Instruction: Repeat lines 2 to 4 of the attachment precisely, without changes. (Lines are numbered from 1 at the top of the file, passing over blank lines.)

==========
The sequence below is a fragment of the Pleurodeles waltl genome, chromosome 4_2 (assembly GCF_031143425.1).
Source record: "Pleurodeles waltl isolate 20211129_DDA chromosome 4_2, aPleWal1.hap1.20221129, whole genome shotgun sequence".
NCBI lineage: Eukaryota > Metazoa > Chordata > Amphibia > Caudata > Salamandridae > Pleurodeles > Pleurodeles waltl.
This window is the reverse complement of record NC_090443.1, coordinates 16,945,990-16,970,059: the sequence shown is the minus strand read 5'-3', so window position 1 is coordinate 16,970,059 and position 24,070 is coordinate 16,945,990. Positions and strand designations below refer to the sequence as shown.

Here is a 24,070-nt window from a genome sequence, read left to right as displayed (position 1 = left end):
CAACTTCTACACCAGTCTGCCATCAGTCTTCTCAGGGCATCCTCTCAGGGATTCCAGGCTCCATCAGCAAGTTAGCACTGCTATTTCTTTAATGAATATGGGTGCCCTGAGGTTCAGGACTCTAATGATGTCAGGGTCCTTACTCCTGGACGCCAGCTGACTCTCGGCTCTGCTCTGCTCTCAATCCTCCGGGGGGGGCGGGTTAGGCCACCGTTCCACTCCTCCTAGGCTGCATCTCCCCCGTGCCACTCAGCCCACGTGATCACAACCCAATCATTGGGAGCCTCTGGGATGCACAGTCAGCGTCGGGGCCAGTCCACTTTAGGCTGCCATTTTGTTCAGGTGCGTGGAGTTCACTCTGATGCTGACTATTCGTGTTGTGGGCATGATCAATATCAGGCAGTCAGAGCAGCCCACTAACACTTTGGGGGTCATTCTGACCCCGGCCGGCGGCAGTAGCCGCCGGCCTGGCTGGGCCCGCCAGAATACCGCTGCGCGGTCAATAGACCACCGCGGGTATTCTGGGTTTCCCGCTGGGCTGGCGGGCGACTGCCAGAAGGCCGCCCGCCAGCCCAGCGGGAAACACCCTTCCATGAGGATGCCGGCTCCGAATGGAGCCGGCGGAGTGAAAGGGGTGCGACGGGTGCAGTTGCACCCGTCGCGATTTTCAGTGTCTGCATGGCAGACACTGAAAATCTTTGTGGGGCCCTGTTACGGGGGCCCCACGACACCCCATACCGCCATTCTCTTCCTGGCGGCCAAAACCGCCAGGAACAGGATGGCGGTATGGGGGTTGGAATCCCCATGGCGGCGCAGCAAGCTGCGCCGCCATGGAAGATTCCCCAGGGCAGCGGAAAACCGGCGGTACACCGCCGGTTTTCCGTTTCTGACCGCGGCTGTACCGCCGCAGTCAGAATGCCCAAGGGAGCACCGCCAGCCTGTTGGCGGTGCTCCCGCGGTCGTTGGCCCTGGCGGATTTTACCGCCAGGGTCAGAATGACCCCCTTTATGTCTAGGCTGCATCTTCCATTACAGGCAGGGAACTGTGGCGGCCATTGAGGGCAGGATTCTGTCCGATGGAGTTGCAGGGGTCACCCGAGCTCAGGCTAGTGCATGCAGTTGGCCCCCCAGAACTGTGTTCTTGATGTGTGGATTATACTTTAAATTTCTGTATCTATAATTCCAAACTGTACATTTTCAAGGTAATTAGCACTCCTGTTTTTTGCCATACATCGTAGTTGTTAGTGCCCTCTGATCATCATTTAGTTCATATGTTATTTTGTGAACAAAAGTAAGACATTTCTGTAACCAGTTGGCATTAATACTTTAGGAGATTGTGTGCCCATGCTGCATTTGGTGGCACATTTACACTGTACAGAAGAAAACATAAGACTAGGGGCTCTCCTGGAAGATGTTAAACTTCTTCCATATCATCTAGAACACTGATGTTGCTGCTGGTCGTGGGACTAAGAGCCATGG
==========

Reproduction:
Source record: "Pleurodeles waltl isolate 20211129_DDA chromosome 4_2, aPleWal1.hap1.20221129, whole genome shotgun sequence".
NCBI lineage: Eukaryota > Metazoa > Chordata > Amphibia > Caudata > Salamandridae > Pleurodeles > Pleurodeles waltl.
This window is the reverse complement of record NC_090443.1, coordinates 16,945,990-16,970,059: the sequence shown is the minus strand read 5'-3', so window position 1 is coordinate 16,970,059 and position 24,070 is coordinate 16,945,990. Positions and strand designations below refer to the sequence as shown.